In 1997, the Chicago Mercantile Exchange, now simply known as the CME Group, officially became the marketplace for participants in the dairy industry to manage price risk. What began as a Class III futures market grew to include Class IV as well as five dairy products (cheese, block cheese, nonfat dry milk, butter, and whey).
Today, each of these markets possess a healthy futures market as well as a vibrant options market. From this foundation, other programs have been developed over time to assist dairy market participants, specifically dairymen and dairy women, to manage price risk. We will touch on those other offerings a little later.
I have been a part of these dairy derivative markets from the very beginning, and I have witnessed some pretty dramatic moves that included the rallies of 2004 and 2008 along with the deep dip and hardships for dairymen of 2009. More recently was the rally of 2014, which saw Class III markets hit an all-time high above $24 per hundredweight (cwt.) in September.
The classic one-two punch would follow. The EU saw the sunset of its long-standing quota program, which invited record milk production growth and the consequent record stockpiles of skim milk powder. By early 2016, that same Class III market would register a price of $13 per cwt.; an $11 per cwt. decline from the $24 high.
Enter modern day where a larger EU milkshed has been matched by growing world demand. Add to that the uncertainty of trade wars, tighter global environmental standards, and a drought in Oceania, and you have all the makings of even more drama. But it is drama that helped lead us to $20 per cwt. Class III milk in late 2019.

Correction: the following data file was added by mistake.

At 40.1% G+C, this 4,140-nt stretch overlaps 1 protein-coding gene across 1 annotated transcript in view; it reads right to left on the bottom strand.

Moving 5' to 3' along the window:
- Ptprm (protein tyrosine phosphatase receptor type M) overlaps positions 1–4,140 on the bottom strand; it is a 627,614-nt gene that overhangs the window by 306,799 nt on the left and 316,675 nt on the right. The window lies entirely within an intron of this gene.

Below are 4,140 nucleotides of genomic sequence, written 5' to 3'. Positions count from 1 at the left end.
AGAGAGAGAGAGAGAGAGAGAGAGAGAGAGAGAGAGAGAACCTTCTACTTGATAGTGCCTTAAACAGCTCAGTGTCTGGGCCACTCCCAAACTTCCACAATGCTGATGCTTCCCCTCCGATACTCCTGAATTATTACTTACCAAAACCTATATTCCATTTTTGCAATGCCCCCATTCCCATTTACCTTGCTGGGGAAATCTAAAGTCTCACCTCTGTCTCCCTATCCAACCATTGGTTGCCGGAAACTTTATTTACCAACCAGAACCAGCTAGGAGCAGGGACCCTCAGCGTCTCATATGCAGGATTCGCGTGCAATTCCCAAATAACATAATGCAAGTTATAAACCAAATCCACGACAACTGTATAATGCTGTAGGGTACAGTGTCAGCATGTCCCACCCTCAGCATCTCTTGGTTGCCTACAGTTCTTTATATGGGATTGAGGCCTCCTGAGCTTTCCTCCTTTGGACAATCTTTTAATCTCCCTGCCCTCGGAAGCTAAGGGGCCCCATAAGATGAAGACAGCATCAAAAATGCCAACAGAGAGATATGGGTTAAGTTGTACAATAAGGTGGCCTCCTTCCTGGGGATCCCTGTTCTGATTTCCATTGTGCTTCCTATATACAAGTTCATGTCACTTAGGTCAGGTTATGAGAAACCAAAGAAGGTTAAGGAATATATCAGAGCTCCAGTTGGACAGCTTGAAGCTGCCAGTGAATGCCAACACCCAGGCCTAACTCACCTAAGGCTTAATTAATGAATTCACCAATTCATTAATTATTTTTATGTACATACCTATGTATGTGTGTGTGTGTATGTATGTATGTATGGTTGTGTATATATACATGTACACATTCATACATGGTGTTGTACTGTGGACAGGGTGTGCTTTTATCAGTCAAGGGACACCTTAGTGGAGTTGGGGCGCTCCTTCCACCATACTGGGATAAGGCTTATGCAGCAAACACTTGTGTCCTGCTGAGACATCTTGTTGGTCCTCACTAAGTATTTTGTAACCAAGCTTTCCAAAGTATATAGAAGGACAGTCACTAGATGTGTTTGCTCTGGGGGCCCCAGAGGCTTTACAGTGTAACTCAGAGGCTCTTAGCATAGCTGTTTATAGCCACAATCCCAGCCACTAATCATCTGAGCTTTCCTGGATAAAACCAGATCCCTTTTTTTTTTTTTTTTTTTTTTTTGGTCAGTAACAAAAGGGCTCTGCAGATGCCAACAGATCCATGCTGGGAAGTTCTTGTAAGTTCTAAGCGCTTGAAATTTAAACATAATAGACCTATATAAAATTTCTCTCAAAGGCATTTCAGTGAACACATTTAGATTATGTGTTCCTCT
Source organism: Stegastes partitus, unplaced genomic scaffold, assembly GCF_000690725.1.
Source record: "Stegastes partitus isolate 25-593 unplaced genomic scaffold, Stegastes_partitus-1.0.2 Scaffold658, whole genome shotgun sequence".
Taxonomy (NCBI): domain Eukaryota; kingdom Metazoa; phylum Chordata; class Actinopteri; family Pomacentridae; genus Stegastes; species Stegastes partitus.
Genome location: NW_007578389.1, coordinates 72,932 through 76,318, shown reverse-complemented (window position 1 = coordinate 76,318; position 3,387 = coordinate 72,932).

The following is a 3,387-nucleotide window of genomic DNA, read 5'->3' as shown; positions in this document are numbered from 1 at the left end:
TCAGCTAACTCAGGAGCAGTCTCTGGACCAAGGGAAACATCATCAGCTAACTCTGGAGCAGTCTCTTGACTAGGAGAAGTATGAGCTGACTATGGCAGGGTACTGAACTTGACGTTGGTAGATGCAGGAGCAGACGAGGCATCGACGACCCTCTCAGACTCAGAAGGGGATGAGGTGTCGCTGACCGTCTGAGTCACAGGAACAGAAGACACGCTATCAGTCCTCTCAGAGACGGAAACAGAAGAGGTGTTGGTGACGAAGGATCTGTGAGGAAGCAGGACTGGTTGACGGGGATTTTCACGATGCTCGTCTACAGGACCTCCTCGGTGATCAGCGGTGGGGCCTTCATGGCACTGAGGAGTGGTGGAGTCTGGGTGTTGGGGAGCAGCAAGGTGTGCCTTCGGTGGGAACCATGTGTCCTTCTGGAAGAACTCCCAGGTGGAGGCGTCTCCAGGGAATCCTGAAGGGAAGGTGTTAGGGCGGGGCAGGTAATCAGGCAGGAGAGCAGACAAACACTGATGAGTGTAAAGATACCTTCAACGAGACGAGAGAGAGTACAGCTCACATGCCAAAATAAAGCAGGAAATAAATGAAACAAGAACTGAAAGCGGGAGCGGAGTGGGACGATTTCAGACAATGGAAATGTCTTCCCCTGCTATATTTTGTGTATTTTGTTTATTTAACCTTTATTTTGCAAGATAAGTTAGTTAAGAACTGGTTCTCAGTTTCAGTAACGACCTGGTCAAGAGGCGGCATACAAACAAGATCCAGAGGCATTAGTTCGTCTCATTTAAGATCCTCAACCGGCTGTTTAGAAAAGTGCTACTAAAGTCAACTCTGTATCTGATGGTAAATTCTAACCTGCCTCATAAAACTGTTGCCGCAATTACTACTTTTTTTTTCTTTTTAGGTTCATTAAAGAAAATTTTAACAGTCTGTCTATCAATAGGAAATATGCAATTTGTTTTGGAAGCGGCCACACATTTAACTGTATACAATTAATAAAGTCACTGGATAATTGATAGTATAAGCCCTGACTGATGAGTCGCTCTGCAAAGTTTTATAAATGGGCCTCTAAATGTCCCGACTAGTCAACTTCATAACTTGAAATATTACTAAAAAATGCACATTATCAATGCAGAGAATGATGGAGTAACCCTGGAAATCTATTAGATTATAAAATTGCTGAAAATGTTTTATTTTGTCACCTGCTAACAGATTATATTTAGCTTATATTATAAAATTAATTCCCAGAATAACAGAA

More price swings
What we all know is that the dairy market (just like every other market) has volatility. That volatility is not going away. The more globally involved we become (which is good for U.S. dairy farmers), the more swings we will continue to see.
I led this article with the volatility of past moves to highlight the conversation of future risk management. While volatility continues to grow, so has the means by which dairymen can manage that risk. In the last five years, the evolution of these tools postures them well for the future.
In the pits
From the beginning until about the mid-2000s, the hedging instrument of choice was futures, specifically in Class III. I remember being in the trading pits at the CME in 2005. Orders were listed on “white boards” or “yes boards.”
This wasn’t too far away from the old pictures you would see at the exchanges showing exchange employees posting customers’ bids and offers with wooden numeric placards. That was how the industry knew the price levels at which they could manage risk.
In those days, participants were predominantly commercial customers hedging in a relatively illiquid market. Generally speaking, dairymen had no interest in using the marketplace unless they were in a Class III region and, more specifically, in futures, since many didn’t investigate or understand the options market.
From the mid-2000s to around 2014, explosive growth entered into the dairy markets. Daily volumes and open interest — a measurement of new positions established in a futures or options contract, which translates into more hedging activity — were setting year over year records. What was impressive about the growth is that participants were utilizing more than just the Class III futures contracts. The other dairy products were being utilized and options had become a very strong vehicle that were not only being used by commercial hedgers but dairymen as well.